Prevalence of dysfunctional breathing in patients treated for asthma in primary care: a cross sectional survey

Source: M Thomas, RK McKinley, E Freeman, C Foy British Medical Journal 2001;322:1098-1100 (5 May)

Objectives: To estimate the prevalence of dysfunctional breathing in adults with asthma treated in the community.

Design: Postal questionnaire survey using Nijmegen questionnaire

Setting: One general practice with 7033 patients.

Participants: All adult patients aged 17-65 with diagnosed asthma who were receiving treatment.

Main outcome score: Score greater than or equal to 23 or Nijmegen questionnaire.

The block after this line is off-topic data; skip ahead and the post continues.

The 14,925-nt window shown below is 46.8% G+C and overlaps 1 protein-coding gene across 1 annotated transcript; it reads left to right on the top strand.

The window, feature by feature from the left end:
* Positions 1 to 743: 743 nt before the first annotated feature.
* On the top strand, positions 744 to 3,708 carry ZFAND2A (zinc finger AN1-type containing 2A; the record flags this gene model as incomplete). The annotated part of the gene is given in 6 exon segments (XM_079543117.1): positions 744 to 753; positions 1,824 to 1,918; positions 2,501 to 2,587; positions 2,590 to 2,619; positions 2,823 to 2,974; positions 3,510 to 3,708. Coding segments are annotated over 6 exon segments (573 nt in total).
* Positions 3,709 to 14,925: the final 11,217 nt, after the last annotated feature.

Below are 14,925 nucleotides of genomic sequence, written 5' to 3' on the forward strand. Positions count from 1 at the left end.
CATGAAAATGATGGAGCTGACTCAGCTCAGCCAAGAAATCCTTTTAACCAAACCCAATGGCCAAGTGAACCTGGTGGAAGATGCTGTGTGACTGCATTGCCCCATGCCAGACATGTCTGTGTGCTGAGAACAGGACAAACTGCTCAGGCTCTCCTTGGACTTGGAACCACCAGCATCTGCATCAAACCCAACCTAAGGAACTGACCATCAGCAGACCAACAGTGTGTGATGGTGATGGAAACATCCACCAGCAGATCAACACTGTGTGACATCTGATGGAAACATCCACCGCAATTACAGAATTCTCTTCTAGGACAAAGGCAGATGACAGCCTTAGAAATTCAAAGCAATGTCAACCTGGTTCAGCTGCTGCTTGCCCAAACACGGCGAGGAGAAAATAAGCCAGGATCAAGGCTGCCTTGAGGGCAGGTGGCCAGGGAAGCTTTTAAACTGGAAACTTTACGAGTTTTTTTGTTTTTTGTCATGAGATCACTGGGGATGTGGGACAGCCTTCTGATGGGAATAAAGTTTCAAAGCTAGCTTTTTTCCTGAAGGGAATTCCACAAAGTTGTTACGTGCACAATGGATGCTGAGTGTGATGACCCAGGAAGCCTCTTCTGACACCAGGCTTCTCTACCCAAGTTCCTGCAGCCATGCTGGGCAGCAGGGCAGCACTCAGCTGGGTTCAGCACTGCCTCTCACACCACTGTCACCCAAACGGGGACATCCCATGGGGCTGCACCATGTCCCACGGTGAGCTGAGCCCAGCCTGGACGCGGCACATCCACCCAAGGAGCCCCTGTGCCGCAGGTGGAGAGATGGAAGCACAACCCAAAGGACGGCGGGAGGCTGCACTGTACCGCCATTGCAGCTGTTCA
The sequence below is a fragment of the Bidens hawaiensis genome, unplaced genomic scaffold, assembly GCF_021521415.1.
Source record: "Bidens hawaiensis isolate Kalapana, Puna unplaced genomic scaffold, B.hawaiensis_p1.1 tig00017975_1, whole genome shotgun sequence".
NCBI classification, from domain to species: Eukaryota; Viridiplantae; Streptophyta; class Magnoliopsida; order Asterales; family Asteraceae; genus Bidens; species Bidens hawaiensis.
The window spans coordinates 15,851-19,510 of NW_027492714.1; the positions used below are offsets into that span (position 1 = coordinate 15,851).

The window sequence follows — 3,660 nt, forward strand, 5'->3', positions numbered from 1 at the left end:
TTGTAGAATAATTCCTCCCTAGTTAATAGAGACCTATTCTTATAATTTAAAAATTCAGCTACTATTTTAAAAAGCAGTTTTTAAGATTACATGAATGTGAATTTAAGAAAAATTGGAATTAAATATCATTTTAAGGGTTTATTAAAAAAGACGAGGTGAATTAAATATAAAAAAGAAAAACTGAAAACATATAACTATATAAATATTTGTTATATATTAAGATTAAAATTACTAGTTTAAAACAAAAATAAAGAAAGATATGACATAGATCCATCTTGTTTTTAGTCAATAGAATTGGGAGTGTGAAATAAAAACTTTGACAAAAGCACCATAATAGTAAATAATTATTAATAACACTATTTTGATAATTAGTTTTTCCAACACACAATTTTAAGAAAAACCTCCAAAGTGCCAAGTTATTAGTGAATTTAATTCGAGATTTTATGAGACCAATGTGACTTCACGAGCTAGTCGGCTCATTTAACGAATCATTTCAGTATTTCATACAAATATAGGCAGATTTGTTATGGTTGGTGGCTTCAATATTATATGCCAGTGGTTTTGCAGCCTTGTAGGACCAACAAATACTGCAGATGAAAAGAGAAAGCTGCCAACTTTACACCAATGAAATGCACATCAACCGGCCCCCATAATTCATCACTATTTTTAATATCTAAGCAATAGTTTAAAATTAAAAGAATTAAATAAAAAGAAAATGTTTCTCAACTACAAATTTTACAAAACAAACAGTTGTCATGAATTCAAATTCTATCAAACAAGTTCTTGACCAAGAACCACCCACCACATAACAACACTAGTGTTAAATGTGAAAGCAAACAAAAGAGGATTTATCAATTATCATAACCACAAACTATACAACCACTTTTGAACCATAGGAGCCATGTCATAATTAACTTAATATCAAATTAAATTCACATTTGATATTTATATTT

Results: 227/307 patients returned completed questionnaires; 219 (71.3%) questionnaires were suitable for analysis. 63 participants scored greater than or equal to 23. Those scoring greater than or equal to 23 were more likely to be female than male (46/132 (35%) v 17/87 (20%), P=0.016) and were younger (mean (SD) age 44.8 (14.7) v 49.0 (13.8), P=0.05). Patients at different treatment steps of the British Thoracic Society guidelines were affected equally.

Conclusions: About a third of women and a fifth of men had scores suggestive of dysfunctional breathing. Although further studies are needed to confirm the validity of this screening tool and these findings, these prevalences suggest scope for therapeutic intervention and may explain the anecdotal success of the Buteyko method of treating asthma.